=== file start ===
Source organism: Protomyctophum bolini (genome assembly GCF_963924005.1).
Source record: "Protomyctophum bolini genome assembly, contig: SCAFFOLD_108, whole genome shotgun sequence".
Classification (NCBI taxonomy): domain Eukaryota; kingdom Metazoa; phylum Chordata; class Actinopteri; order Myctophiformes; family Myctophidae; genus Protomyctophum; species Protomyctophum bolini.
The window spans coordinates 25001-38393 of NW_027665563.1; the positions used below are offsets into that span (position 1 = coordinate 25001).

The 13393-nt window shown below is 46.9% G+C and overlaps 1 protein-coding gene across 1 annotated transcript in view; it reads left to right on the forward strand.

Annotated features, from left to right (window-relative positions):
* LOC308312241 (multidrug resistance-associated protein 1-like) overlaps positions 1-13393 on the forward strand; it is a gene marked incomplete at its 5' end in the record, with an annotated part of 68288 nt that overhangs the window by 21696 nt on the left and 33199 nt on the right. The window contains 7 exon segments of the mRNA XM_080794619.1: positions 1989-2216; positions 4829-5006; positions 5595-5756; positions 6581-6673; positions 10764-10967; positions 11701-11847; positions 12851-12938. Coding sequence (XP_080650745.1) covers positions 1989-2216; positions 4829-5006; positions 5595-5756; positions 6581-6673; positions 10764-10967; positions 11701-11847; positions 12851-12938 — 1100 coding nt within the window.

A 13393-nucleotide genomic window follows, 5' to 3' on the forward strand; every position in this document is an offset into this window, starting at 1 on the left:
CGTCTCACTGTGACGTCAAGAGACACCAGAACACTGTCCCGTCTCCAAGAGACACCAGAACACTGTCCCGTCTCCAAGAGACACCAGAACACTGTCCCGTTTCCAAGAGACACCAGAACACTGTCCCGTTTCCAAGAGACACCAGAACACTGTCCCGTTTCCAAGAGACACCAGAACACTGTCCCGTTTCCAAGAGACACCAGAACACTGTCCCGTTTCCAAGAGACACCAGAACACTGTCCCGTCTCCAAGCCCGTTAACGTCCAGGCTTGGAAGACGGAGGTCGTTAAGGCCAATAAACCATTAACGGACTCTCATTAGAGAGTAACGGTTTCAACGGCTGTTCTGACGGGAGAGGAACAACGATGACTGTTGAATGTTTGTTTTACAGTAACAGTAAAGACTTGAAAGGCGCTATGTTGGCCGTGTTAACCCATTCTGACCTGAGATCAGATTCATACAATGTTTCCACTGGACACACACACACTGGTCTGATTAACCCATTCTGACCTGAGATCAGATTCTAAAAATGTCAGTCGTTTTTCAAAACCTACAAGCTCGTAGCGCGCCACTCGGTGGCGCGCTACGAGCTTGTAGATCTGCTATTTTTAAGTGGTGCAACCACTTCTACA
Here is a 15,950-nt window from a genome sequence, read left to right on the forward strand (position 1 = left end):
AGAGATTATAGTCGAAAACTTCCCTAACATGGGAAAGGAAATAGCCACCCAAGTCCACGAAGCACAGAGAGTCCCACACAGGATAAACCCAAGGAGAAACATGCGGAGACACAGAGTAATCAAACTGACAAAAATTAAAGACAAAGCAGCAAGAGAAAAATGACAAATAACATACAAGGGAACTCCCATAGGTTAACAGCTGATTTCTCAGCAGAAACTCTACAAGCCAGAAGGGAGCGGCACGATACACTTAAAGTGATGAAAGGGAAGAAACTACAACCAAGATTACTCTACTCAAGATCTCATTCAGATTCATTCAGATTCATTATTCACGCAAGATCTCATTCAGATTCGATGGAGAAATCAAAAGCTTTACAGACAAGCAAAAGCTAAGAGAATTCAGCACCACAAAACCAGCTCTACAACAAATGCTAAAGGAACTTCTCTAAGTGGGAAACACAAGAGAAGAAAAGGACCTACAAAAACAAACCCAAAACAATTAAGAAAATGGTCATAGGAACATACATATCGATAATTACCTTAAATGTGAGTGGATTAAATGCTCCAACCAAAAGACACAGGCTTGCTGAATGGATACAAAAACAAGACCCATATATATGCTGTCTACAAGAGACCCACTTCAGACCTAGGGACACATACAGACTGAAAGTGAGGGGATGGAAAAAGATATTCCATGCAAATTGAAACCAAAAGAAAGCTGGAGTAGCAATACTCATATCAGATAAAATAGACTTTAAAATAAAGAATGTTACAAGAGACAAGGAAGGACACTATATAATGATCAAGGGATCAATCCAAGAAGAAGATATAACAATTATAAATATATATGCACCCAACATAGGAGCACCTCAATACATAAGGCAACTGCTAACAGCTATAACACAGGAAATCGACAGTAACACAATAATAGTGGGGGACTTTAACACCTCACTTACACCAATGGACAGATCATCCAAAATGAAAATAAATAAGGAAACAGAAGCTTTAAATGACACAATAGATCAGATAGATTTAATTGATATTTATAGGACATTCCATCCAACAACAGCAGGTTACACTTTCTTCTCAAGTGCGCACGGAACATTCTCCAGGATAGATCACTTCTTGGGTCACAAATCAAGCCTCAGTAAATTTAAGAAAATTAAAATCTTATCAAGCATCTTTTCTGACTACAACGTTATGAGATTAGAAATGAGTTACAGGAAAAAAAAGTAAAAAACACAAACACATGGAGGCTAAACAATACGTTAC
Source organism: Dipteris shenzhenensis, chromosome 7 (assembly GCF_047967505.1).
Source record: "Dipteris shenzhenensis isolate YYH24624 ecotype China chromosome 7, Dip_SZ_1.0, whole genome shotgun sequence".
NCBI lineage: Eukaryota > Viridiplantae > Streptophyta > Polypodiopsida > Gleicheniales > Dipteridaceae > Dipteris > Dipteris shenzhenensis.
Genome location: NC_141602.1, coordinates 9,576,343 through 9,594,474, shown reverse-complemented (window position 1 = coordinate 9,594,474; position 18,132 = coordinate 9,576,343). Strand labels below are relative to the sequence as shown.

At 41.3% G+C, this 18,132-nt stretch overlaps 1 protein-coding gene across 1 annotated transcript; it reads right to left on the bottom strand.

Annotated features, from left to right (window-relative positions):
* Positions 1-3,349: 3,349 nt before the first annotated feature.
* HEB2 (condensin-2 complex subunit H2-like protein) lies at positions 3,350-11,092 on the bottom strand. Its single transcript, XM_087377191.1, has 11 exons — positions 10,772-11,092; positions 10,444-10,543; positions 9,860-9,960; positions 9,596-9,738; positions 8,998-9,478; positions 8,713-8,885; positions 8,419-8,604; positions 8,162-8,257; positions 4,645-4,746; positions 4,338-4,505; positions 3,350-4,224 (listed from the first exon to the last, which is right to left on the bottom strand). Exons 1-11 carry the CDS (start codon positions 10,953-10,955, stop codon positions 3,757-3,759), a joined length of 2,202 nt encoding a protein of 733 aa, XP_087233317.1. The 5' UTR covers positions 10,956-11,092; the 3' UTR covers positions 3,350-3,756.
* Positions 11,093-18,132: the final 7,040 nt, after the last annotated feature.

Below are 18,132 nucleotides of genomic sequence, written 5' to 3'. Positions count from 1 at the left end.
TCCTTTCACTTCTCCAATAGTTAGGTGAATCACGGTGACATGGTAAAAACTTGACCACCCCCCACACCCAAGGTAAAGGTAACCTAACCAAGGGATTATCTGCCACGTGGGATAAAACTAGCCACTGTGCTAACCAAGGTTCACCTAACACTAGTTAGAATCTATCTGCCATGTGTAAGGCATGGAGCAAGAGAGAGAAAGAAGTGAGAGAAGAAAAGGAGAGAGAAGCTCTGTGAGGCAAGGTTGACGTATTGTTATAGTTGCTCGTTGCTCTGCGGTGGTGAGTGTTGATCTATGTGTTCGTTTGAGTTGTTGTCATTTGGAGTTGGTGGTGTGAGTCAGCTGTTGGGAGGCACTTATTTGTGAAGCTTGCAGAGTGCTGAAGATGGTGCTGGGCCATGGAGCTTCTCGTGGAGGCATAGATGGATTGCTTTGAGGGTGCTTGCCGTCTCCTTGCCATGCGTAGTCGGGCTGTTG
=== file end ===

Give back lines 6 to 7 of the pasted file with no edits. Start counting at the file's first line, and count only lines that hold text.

Annotated features, from left to right (window-relative positions):
* LOC308312241 (multidrug resistance-associated protein 1-like) overlaps positions 1-13393 on the forward strand; it is a gene marked incomplete at its 5' end in the record, with an annotated part of 68288 nt that overhangs the window by 21696 nt on the left and 33199 nt on the right. The window contains 7 exon segments of the mRNA XM_080794619.1: positions 1989-2216; positions 4829-5006; positions 5595-5756; positions 6581-6673; positions 10764-10967; positions 11701-11847; positions 12851-12938. Coding sequence (XP_080650745.1) covers positions 1989-2216; positions 4829-5006; positions 5595-5756; positions 6581-6673; positions 10764-10967; positions 11701-11847; positions 12851-12938 — 1100 coding nt within the window.